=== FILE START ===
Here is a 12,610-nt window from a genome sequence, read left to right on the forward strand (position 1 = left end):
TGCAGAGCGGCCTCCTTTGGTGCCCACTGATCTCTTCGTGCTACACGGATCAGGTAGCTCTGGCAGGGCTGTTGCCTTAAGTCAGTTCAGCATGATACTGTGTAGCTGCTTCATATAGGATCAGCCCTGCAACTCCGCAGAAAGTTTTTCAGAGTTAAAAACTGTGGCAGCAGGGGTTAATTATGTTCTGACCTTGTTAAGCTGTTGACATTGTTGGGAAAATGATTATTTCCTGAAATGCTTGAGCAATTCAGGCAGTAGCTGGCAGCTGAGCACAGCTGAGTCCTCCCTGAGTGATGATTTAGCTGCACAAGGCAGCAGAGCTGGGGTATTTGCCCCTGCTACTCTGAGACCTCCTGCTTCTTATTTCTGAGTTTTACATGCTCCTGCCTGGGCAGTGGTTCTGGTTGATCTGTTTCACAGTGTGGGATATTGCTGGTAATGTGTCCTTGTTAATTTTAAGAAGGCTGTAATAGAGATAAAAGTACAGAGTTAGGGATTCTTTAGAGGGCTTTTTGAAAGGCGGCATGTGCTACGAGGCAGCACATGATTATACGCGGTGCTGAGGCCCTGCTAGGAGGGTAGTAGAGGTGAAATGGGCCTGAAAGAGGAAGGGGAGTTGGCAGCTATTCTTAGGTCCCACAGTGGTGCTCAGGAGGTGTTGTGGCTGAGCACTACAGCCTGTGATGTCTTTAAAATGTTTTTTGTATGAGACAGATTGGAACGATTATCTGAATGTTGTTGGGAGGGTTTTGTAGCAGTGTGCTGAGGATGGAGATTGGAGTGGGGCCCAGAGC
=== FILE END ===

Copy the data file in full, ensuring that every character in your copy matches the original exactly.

Here is a 12,610-nt window from a genome sequence, read left to right on the forward strand (position 1 = left end):
TGCAGAGCGGCCTCCTTTGGTGCCCACTGATCTCTTCGTGCTACACGGATCAGGTAGCTCTGGCAGGGCTGTTGCCTTAAGTCAGTTCAGCATGATACTGTGTAGCTGCTTCATATAGGATCAGCCCTGCAACTCCGCAGAAAGTTTTTCAGAGTTAAAAACTGTGGCAGCAGGGGTTAATTATGTTCTGACCTTGTTAAGCTGTTGACATTGTTGGGAAAATGATTATTTCCTGAAATGCTTGAGCAATTCAGGCAGTAGCTGGCAGCTGAGCACAGCTGAGTCCTCCCTGAGTGATGATTTAGCTGCACAAGGCAGCAGAGCTGGGGTATTTGCCCCTGCTACTCTGAGACCTCCTGCTTCTTATTTCTGAGTTTTACATGCTCCTGCCTGGGCAGTGGTTCTGGTTGATCTGTTTCACAGTGTGGGATATTGCTGGTAATGTGTCCTTGTTAATTTTAAGAAGGCTGTAATAGAGATAAAAGTACAGAGTTAGGGATTCTTTAGAGGGCTTTTTGAAAGGCGGCATGTGCTACGAGGCAGCACATGATTATACGCGGTGCTGAGGCCCTGCTAGGAGGGTAGTAGAGGTGAAATGGGCCTGAAAGAGGAAGGGGAGTTGGCAGCTATTCTTAGGTCCCACAGTGGTGCTCAGGAGGTGTTGTGGCTGAGCACTACAGCCTGTGATGTCTTTAAAATGTTTTTTGTATGAGACAGATTGGAACGATTATCTGAATGTTGTTGGGAGGGTTTTGTAGCAGTGTGCTGAGGATGGAGATTGGAGTGGGGCCCAGAGC